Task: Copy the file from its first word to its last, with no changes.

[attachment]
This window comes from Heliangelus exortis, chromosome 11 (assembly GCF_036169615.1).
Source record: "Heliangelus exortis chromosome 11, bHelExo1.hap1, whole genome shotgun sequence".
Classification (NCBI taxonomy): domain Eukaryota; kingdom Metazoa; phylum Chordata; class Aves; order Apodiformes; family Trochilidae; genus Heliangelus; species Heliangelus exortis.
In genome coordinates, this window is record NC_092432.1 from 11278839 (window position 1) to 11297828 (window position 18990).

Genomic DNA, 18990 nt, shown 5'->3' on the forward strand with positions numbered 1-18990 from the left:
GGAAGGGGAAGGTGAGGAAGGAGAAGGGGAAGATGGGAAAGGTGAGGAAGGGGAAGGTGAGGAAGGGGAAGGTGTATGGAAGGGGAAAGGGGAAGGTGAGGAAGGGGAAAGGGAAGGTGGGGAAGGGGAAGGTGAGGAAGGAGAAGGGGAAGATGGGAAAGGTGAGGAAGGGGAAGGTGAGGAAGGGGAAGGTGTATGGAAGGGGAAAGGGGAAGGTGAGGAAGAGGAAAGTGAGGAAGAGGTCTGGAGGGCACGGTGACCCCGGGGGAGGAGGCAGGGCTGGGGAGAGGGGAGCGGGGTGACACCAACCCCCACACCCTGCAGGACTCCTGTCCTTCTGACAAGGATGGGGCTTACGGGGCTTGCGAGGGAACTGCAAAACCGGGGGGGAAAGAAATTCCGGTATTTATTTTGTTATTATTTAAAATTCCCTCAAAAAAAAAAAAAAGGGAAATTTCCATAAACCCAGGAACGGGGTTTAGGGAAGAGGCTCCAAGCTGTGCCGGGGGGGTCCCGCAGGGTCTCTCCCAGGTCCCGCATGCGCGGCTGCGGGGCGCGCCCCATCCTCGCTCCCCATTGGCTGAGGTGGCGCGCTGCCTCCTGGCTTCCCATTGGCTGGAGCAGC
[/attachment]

This window comes from Heliangelus exortis, chromosome 11 (assembly GCF_036169615.1).
Source record: "Heliangelus exortis chromosome 11, bHelExo1.hap1, whole genome shotgun sequence".
Classification (NCBI taxonomy): domain Eukaryota; kingdom Metazoa; phylum Chordata; class Aves; order Apodiformes; family Trochilidae; genus Heliangelus; species Heliangelus exortis.
In genome coordinates, this window is record NC_092432.1 from 11278839 (window position 1) to 11297828 (window position 18990).

Genomic DNA, 18990 nt, shown 5'->3' on the forward strand with positions numbered 1-18990 from the left:
GGAAGGGGAAGGTGAGGAAGGAGAAGGGGAAGATGGGAAAGGTGAGGAAGGGGAAGGTGAGGAAGGGGAAGGTGTATGGAAGGGGAAAGGGGAAGGTGAGGAAGGGGAAAGGGAAGGTGGGGAAGGGGAAGGTGAGGAAGGAGAAGGGGAAGATGGGAAAGGTGAGGAAGGGGAAGGTGAGGAAGGGGAAGGTGTATGGAAGGGGAAAGGGGAAGGTGAGGAAGAGGAAAGTGAGGAAGAGGTCTGGAGGGCACGGTGACCCCGGGGGAGGAGGCAGGGCTGGGGAGAGGGGAGCGGGGTGACACCAACCCCCACACCCTGCAGGACTCCTGTCCTTCTGACAAGGATGGGGCTTACGGGGCTTGCGAGGGAACTGCAAAACCGGGGGGGAAAGAAATTCCGGTATTTATTTTGTTATTATTTAAAATTCCCTCAAAAAAAAAAAAAAGGGAAATTTCCATAAACCCAGGAACGGGGTTTAGGGAAGAGGCTCCAAGCTGTGCCGGGGGGGTCCCGCAGGGTCTCTCCCAGGTCCCGCATGCGCGGCTGCGGGGCGCGCCCCATCCTCGCTCCCCATTGGCTGAGGTGGCGCGCTGCCTCCTGGCTTCCCATTGGCTGGAGCAGC